May 5, 2020, 1:56 PM
When WHO added Disease X to its R&D Blueprint in 2018, the reality of an unknown pathogen that could cause a serious international epidemic was just beyond the limits of the imagination.
Creating more community and border awareness on the prevention of covid-19 is critical in stemming the spread of coronavirus in the country.
Mr. President, the coronavirus is still ravaging the world with 2,340,539 affected and 160,890 deaths.
The president of the Republic last month approved the closure of all borders including sea, air and land between The Gambia and Senegal as part of measures to stem the spread of the covid-19. Despite this presidential move, people continue to smuggle people and other merchandise in and out of the country.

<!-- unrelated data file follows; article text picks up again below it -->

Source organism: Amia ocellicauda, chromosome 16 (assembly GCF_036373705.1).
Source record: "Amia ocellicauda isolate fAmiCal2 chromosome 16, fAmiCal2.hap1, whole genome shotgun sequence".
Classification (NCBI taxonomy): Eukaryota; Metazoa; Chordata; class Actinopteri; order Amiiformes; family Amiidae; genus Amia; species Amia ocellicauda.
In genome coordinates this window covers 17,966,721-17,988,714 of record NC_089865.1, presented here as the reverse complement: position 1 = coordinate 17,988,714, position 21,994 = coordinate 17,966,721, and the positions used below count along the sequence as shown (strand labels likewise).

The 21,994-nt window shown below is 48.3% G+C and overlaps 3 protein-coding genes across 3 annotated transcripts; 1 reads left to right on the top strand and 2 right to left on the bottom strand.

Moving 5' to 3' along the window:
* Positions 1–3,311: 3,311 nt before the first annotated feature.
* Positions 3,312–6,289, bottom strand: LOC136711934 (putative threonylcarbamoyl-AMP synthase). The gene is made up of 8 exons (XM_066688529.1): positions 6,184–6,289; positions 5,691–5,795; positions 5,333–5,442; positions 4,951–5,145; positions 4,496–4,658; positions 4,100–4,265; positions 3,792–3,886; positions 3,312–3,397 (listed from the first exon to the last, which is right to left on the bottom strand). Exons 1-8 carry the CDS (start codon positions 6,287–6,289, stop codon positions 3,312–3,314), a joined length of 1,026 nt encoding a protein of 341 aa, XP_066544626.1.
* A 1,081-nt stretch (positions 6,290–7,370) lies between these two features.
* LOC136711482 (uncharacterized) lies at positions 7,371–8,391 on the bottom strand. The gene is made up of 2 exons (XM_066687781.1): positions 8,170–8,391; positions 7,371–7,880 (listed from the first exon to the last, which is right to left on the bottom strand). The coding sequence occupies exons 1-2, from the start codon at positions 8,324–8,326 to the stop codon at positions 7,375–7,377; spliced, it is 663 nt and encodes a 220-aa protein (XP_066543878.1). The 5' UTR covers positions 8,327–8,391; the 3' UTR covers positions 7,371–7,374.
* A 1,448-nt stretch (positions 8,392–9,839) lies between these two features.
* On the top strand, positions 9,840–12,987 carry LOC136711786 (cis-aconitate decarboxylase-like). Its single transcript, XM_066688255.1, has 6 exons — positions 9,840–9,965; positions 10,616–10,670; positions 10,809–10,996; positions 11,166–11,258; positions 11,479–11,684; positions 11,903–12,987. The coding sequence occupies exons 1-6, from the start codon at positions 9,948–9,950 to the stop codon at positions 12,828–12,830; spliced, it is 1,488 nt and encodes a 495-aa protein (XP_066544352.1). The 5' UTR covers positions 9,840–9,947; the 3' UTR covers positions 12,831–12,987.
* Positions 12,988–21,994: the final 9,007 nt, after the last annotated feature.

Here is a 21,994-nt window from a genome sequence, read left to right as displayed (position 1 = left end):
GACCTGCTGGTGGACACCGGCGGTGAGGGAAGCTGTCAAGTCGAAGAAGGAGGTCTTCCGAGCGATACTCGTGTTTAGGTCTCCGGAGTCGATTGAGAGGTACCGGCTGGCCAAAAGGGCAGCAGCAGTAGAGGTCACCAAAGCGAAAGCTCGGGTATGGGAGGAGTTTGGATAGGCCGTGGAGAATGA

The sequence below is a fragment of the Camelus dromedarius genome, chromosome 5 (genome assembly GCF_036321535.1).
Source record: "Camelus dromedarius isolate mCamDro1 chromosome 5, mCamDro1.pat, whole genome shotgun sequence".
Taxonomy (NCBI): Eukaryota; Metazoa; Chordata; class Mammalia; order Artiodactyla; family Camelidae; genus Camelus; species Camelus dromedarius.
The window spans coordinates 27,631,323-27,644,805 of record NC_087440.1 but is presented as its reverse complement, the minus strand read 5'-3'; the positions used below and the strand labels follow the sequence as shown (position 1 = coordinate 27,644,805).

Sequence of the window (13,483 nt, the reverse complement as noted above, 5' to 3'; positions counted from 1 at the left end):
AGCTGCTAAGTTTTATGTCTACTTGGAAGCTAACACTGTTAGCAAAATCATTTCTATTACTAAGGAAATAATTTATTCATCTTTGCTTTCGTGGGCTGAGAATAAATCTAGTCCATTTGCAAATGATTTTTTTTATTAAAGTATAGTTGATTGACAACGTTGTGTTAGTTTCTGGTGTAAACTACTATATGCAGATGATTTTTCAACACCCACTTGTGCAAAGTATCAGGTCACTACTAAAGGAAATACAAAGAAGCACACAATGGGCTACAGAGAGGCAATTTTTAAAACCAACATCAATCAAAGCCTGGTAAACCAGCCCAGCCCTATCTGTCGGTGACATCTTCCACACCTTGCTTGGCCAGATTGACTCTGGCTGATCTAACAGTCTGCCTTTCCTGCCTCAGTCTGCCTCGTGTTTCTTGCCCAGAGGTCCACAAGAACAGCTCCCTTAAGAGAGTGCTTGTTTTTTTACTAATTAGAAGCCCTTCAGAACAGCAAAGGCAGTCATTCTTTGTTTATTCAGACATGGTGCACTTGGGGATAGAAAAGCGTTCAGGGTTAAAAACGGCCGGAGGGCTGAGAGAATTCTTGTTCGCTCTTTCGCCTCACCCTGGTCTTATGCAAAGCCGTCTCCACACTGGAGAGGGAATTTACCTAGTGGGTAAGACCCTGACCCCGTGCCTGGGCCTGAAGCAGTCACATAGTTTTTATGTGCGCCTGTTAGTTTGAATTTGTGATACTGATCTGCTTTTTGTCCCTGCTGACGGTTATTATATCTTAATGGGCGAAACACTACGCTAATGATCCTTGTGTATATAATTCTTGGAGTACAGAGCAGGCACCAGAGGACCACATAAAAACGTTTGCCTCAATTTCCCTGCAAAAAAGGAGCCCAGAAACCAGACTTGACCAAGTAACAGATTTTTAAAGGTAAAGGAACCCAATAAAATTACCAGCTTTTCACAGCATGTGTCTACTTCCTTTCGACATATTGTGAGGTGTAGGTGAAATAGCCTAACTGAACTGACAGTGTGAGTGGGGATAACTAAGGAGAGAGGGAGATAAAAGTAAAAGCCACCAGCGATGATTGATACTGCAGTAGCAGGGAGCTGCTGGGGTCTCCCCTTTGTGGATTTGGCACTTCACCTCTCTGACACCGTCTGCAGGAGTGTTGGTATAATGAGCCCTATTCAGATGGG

COVID-19 has been slowly creeping into our communities. As we seek to ensure our families’ health and safety, to many people, food has never seemed so important, both as a source of nutrition and, for many, of comfort. The question is whether, as economic disruption continues, we can stave off a pandemic-related food crisis.
Mr. President, we have registered five more cases, prompting the question if we need to do many more tests. Have we started making use of the test kits we just received from China? If so, what is the immediate medium and long term plan or even the aftermath of Covid-19?
In the wake up of the fast spreading nature of the global pandemic, covid-19 has posed difficult challenge to not only nations around the globe but even local dwellers in far flung communities of Gambia. Due to its worrying nature, it thus requires wisdom and mutual understanding as we battle through it.
Since the outbreak of the deadly coronavirus, global response from countries goes to show the gravity and seriousness the virus pose to human survival. The global health pandemic is not only hammering global economies, but also affecting global food chains.